The high-stakes world of young elite athletes is intensifying
The high-stakes world of young elite athletes is intensifying, whether you're an Olympic gymnast like Simone Biles or a college football phenom like Derrick Henry. Consequently, foot and ankle injuries are becoming increasingly common. In adolescent basketball players, for example, foot and ankle injuries account for about 45 percent of all injuries. At Scottsdale Medical Imaging (SMIL), the imaging group of choice for one of Arizona's largest college athletic programs, the musculoskeletal radiologists have extensive experience consulting for high school, college, and professional sports teams around the country. We spoke with SMIL radiologists and top doctors about how they collaborate to treat athletes competing at the highest levels.
Jason Kayce, DPM, a surgeon at Paradise Valley Foot and Ankle, emphasizes the need for speed and teamwork when treating athletes.
"Our methods differ dramatically between an elite athlete and a sedentary individual. We tend to be a lot more aggressive with treatment and when we order advanced medical imaging. With professional or collegiate athletes, the goal is returning the individual to the sport as soon as possible. The sooner we gain an accurate diagnosis, the sooner we can implement a proper treatment protocol. So, I have a much lower threshold to order advanced imaging... with an elite athlete there are many people involved - a team physician, the physical therapy team, personal trainer, primary care physician, a multitude of physicians that you have to stay in tune with so everyone's on the same page."
Ray Murphy, MD, PhD, a musculoskeletal radiologist at SMIL, says diagnosing elite athletes "starts with investing in really good scanners and equipment that allows us to get the best quality image.
We also have top-notch technologists who obtain the images using high-level techniques. With all patients, and particularly athletes, you can't cut corners in terms of image quality; athletes stay on the scanner as long as we need to get the answers. Oftentimes the radiologists will participate and say, 'I need one additional image from a different angle.' Then we interpret the images, and that's where radiologist's experience comes in - not just fellowship training in orthopedic or musculoskeletal radiology but experience in sports medicine. There are a lot of subtleties that go into interpretation."
Peter Mitchell, MD, an orthopedic surgeon at OrthoArizona, is the foot and ankle consultant to Ballet Arizona and consulted for the Arizona Diamondbacks for 15 years.
He values the collaborative relationship he has with musculoskeletal radiologists. "when I order a CT or MRI, I look at the study myself then I look at what the radiologist said. So, I get two opinions. Hopefully, they agree. They don't always, and sometimes I go back and say, 'Oh yeah, they saw something I didn't.' Or I see something they didn't. Sometimes I call the radiologist to clarify things. They pull up the imaging study while I'm on the phone, and I can say, "do you see this here? What do you think of that? They can be very helpful."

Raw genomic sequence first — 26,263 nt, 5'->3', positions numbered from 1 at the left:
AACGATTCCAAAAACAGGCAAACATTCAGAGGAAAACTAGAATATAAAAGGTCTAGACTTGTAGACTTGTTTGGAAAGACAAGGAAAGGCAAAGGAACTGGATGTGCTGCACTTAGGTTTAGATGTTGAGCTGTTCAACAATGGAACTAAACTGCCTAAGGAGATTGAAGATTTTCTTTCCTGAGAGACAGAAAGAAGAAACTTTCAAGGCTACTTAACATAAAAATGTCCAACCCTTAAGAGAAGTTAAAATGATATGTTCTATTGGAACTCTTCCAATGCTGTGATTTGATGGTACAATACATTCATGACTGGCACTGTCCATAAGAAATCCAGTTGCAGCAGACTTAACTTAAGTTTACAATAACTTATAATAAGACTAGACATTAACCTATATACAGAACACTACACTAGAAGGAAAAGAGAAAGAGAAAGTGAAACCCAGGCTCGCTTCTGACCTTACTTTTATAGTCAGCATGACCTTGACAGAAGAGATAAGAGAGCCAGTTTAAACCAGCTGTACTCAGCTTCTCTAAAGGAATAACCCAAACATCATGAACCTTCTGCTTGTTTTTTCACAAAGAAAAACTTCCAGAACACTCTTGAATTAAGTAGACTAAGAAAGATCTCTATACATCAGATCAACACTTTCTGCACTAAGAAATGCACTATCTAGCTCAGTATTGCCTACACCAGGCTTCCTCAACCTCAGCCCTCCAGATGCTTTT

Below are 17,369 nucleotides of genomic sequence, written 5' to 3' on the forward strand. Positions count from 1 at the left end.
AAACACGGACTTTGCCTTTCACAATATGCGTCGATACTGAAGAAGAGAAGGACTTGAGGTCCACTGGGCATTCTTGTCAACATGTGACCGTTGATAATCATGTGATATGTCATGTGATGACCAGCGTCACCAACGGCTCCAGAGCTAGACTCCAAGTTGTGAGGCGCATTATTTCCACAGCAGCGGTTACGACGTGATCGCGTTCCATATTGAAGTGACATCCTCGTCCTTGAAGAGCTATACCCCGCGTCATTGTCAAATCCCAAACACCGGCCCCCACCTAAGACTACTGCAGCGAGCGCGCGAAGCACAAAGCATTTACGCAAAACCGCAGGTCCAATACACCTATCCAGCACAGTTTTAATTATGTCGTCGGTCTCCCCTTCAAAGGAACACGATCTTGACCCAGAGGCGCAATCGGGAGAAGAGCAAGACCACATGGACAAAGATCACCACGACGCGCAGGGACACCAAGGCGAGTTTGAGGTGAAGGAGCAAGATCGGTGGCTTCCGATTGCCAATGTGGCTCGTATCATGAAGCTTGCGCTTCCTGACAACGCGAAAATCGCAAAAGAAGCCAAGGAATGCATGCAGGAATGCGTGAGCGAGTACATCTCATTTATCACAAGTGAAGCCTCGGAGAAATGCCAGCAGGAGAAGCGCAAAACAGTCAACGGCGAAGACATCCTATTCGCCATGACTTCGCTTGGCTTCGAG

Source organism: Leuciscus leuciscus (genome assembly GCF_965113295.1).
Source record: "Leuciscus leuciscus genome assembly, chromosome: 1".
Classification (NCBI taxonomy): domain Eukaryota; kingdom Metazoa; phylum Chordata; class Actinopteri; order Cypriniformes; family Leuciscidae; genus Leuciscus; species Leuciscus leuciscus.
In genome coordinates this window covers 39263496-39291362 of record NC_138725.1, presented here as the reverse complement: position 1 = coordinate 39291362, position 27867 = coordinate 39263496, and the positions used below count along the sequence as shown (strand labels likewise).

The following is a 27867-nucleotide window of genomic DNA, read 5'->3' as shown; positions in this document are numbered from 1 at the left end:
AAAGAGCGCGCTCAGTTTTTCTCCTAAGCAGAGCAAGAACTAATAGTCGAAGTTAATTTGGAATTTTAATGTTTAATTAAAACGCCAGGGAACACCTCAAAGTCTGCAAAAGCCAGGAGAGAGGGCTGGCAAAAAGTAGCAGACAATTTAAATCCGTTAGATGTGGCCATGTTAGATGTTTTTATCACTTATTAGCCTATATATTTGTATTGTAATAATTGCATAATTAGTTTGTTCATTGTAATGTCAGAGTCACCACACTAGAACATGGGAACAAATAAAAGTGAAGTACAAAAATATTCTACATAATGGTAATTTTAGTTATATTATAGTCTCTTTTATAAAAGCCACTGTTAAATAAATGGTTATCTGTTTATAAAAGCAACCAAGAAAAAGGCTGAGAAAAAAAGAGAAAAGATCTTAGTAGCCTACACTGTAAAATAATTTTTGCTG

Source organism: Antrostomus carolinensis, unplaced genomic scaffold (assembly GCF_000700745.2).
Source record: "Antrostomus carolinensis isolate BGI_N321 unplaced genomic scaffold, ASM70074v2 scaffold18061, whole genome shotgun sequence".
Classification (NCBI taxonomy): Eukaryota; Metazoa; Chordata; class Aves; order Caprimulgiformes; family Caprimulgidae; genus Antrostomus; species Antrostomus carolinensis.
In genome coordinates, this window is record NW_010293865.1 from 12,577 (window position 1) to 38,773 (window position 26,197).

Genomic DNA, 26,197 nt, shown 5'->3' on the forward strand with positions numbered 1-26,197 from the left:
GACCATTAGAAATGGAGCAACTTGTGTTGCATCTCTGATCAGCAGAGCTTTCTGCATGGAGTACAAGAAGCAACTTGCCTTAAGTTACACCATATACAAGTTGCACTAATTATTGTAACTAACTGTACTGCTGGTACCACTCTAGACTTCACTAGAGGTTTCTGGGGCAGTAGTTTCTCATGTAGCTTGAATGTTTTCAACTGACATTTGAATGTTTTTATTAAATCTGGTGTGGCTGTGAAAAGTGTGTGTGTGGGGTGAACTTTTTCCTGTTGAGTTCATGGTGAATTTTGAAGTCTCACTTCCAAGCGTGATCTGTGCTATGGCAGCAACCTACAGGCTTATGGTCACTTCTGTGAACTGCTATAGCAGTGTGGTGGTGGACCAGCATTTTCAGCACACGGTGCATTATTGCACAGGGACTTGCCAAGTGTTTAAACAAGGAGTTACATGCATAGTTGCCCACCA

Jeffery Fitzgerald, MD, a musculoskeletal radiologist at SMIL was previously a consulting radiologist for the Cincinnati Reds.
He says experience diagnosing a variety of athletes makes all the difference. "If you don't have somebody who has experience with this and know what they're looking at and how to appropriately describe injuries in a succinct way that makes sense to people who are managing these patients and injuries, some patients can really get lost. Radiologists who do this on a day-to-day basis for a long period of time get a lot of clinical, orthopedic, and surgical feedback. They develop a sub-specialized expertise and can add a lot more value to those doctors and those particular patients than somebody who doesn't have that level of expertise."
Gregory Evangelista, MD, an orthopedic surgeon at Evangelista clinic says that when treating young athletes it's crucial to be aware of anatomical differences.
"There are definitely differences in the injuries children and adolescents versus adults. You have to know the sport and be very mindful of the things that will prevent them from being able to play in the future. That's another reason advanced imaging is important, because with something like a sprain, as long as they can tolerate the pain, they can play through it. But if it's a stress fracture, they need to be rested to let it heal. We might not necessarily know that at the time they present in the office, which is another reason we would be a lot quicker to get an MRI."
Kyle Vaughn, DPM a surgeon at Paradise Valley Foot and Ankle says athletes face intense scrutiny which has implications for treatment.
"In the world of million-dollar athletes, professional organizations want to invest their money in an athlete they feel had not been 'compromised' surgically. If they see a surgical scar, they respond to that and put that athlete through much more rigorous testing and physical fitness vetting. So, any opportunity we have to perform minimally invasive surgery or more aggressive nonsurgical treatment is typically in the athlete's best interest... The relationship between the surgeon and the radiologist cannot be overstated. We've formulated a relationship that allows us to collaborate with the musculoskeletal radiology team. It helps us really laser in on the patient's problem."